Close your eyes and think of til-gud. Prepared in a variety of ways — as revris by north Indians and as chikki by Maharashtrians and Gujaratis — it evokes memories of diffused winter sunlight on cold mornings. For as long as one can remember, winter meant fresh produce and good food. Here’s a look at some winter dishes from across India that are tied up in nostalgia in our collective memories:
Doodh Na Puff, Parsi
Of the many dishes that are available in Udvada, a quaint Parsi coastal town in Gujarat, Perzen Patel is fondest of doodh na puff. “Sweet and creamy, it’s milk froth served in a glass. It reminds me of my childhood days,” says the founder of the Parsi catering service, Bawi Bride Kitchen. Patel says back in the day, before the refrigerator came to India, the buffalo milk — for its high fat content — would be boiled and stored in an earthen pot and hung from a tree overnight to cool. The churned cream of boiled, sweetened and chilled buffalo milk used to be a winter speciality, but is now available round the year in Parsi colonies in Mumbai and Gujarat.
Pork with Lai xaak, Assam
One of Gitika Saikia’s fondest memories of home revolves around the big Bihu feast every winter. “The entire extended family comes together, the women cook and everyone eats together,” says Saikia, an Assamese who lives in Mumbai, where she organises pop-up meals in tribal and rural Assamese cuisine. The celebration, however, would be incomplete without pork with lai xaak. “This dish, made with pork and broad mustard greens, is a winter staple that is prepared in abundance in a large cauldron over woodfire, ahead of the feast,” says Saikia.
Pinni, Delhi, Punjab, Up
The power food of north India, pinni can be had as a dessert, as a snack between meals, but a true blue Punjabi would warm it up and have it early in the morning, followed by a glass of warm milk. “It looks deceptively like a laddoo but pinni is a source of instant nutrition,” says Bella Ahuja, a teacher, who grew up in Chandigarh, downing pinnis for breakfast as a child. But it was during childbirth that she understood what sets it apart. “Made with dry fruits, roasted wheat flour, gram flour, ground sugar, cardamom and mawa, all doused in a good dose of ghee, it came to my aid when I was weak after my delivery,” says Ahuja.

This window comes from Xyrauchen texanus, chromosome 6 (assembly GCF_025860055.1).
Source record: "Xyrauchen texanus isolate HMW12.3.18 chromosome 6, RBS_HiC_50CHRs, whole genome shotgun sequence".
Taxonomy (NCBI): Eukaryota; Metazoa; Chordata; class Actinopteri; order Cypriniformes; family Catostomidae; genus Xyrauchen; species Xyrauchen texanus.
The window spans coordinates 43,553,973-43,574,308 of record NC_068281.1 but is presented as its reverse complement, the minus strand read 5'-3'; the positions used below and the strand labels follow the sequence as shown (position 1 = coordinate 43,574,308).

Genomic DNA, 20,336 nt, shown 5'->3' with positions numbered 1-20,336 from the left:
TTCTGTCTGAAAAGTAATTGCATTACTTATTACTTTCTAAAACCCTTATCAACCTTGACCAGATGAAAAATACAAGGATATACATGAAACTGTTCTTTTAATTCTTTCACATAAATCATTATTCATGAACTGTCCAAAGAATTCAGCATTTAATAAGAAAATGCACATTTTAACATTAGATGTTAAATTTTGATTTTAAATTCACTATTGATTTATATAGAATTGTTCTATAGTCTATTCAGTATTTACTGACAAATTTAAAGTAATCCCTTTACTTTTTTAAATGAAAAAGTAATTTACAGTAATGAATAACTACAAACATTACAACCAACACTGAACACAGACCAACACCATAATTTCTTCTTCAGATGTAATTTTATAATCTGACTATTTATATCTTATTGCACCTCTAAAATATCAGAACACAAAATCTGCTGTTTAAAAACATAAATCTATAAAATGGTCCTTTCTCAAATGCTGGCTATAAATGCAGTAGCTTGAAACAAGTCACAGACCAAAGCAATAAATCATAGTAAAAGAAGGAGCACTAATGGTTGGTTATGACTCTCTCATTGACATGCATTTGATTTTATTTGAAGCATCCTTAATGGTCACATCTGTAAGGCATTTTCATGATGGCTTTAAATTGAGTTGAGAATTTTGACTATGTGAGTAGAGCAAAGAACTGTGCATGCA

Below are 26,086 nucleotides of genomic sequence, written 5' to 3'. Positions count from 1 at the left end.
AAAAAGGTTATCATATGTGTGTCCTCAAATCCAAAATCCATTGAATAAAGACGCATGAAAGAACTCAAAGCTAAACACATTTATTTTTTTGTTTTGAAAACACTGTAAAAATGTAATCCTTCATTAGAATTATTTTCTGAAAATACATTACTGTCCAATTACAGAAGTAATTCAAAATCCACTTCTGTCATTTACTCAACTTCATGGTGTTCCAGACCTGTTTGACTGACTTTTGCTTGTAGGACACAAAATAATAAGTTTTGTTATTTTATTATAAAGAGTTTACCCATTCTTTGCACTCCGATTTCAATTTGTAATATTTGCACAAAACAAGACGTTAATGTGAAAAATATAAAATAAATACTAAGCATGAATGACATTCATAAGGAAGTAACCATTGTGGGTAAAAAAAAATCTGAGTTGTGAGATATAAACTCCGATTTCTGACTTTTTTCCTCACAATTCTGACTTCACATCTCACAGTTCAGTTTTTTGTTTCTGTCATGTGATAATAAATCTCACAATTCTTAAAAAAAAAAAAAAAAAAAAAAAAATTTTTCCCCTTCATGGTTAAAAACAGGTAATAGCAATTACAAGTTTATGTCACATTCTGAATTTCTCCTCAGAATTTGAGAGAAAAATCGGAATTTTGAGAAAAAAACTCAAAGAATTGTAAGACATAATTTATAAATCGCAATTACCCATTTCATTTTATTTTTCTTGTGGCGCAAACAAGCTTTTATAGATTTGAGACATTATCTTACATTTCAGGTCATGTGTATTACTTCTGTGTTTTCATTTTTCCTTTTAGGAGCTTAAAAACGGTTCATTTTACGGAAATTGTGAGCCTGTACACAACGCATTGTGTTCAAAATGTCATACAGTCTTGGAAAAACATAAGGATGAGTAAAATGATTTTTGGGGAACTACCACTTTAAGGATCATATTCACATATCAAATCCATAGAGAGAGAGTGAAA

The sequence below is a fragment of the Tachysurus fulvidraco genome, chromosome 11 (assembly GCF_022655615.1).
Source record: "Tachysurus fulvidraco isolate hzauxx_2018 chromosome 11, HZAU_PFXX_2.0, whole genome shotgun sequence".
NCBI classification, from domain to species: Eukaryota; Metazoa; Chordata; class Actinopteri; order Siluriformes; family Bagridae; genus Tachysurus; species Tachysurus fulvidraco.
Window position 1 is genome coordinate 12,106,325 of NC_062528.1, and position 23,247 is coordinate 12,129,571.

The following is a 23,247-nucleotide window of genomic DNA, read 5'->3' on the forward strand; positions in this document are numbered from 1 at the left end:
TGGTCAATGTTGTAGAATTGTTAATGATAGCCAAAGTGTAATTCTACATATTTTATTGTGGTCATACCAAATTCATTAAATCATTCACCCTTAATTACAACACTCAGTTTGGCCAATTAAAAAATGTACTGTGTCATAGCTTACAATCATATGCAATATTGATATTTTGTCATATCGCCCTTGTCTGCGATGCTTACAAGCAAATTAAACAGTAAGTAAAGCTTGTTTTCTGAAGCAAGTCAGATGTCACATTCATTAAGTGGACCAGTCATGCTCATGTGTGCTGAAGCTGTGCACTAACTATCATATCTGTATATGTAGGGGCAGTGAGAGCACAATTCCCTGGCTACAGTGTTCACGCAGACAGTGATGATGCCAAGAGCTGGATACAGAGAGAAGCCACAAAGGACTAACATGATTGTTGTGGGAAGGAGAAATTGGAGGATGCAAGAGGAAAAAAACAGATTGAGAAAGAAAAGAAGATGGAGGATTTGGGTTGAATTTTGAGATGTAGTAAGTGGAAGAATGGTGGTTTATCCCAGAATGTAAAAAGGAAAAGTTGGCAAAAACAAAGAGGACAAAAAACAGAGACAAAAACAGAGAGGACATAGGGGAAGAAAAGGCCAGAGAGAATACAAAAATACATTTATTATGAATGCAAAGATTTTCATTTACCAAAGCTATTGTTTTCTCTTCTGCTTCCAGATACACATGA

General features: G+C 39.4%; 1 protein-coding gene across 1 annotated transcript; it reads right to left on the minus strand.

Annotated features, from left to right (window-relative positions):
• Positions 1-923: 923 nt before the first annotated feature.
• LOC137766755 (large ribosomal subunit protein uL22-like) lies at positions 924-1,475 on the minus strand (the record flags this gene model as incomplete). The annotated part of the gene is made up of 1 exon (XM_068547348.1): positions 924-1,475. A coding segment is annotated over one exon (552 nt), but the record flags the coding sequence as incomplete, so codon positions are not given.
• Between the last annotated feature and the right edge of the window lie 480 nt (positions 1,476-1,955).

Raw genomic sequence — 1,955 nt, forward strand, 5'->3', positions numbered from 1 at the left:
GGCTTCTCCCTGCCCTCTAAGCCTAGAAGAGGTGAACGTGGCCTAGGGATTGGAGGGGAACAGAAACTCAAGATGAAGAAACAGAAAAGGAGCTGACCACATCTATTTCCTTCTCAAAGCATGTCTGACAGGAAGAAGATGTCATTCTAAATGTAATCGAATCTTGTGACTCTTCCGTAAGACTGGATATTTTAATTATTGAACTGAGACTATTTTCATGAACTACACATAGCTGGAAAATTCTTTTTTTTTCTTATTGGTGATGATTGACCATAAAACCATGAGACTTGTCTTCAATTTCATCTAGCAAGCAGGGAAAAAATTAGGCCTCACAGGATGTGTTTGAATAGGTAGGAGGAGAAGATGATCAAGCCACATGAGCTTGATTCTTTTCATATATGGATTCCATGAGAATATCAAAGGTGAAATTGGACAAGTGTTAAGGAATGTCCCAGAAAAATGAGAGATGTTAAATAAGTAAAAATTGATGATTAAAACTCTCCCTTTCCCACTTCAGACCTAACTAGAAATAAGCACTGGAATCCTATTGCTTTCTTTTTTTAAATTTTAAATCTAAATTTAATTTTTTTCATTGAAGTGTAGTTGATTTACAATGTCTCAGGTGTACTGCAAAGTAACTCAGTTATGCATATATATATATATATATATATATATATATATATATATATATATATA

It’s a winter staple in every Gujarati household but for Pramit Mehta, undhiyu isn’t a standalone dish. “Til-gud-peanut chikki, ber and undhiyu, all in one platter and had between or while flying kites on Sankrant day is how I remember the dish,” says Mehta, a Mumbaikar who grew up in Ahmedabad. Prepared using winter vegetables, including purple yam, raw bananas, flat beans, fresh peas, fenugreek, sweet potatoes and green garlic among others, in plentiful ghee, undhiyu is a sweet-spicy dish, best had with puris or phulkas. What makes it special is the effort that goes into the preparation. In most cases, it is an occasion for the family to sit together, cleaning, shelling or chopping the vegetables before the cooking begins.
Sattu Paratha, Jharkhand, Bihar
Perhaps, the most underrated among parathas, sattu paratha — with a stuffing of sattu (roasted and ground desi chana and a few other grains), green chillies, chopped onions, coriander and masala — pack in a punch of flavours nonetheless. “From farmers to office-goers, people across classes relish them. A rich source of protein, it can also be made into a litti or a laddoo or a sherbet in summer,” says Manob Chowdhury, a resident of Ranchi.
Til Ki Chutney, Uttarakhand
A Mumbai resident, home chef Rushina Munshaw Ghildiyal, who runs APB Cook Studio, says, “The Garhwal and Kumaon regions have a different winter menu and the cuisine changes dramatically.” While meat features mostly during festivities, the pantry sees a proliferation of pulses such as gahat (a variety of urad) and bhatt (a black bean). But comfort food, she says, is til ki chutney. Dry roasted on a tawa and then ground on the silbatta with green chillies, salt and lemon, it is often accompanied with grated mooli and had “as a side with daal-bhaat topped with warm ghee.”
Koraishutir Kochuri, West Bengal
If you were raised in a Bengali household, chances are that you have some koraishutir kochuri memory. For, this winter specialty is not one of those dishes that travel straight from the kitchen to the dining table. Koraishutir kochuri is about soaking in the winter sun while shelling peas for the stuffing, with your dida (maternal grandmother) telling you about her childhood in Bangladesh. Come winter, Bengalis swear by this kachori with a spiced sweet pea stuffing. They dip it in chholar daal, have it with alur dom and the whimsical drizzle some nolen gur (palm jaggery) on it. Lila Majumdar and Kamala Chattopadhyay’s iconic cook book, Rannar Boi, mentions that this is one dish that unites the ever warring Bangals (people from the eastern part of undivided Bengal) and Ghotis (those from West Bengal).
Duck in Coconut Curry, Kerala
Each time she would prepare duck with potatoes in coconut curry, Thomas Zacharias, chef at The Bombay Canteen, remembers, his grandmother would tell him that eating the fowl in winter made the most sense because they were the fattest then. Growing up in Kochi, it was one of his favourite dishes and a Christmas staple.
Southern India doesn’t witness a winter as such. What changes, then, is the quality of the produce and more meat on the menu. Prepared with fresh coconut, the duck curry, says Zacharias, didn’t need much preparation time but a lot of care went into ensuring it didn’t overcook. “Served with puttu, steamed cylinders of ground rice stuffed with coconut, it makes for a wholesome breakfast. Else, it is had with rice for lunch or dinner,” he says.
With inputs from Premankur Biswas.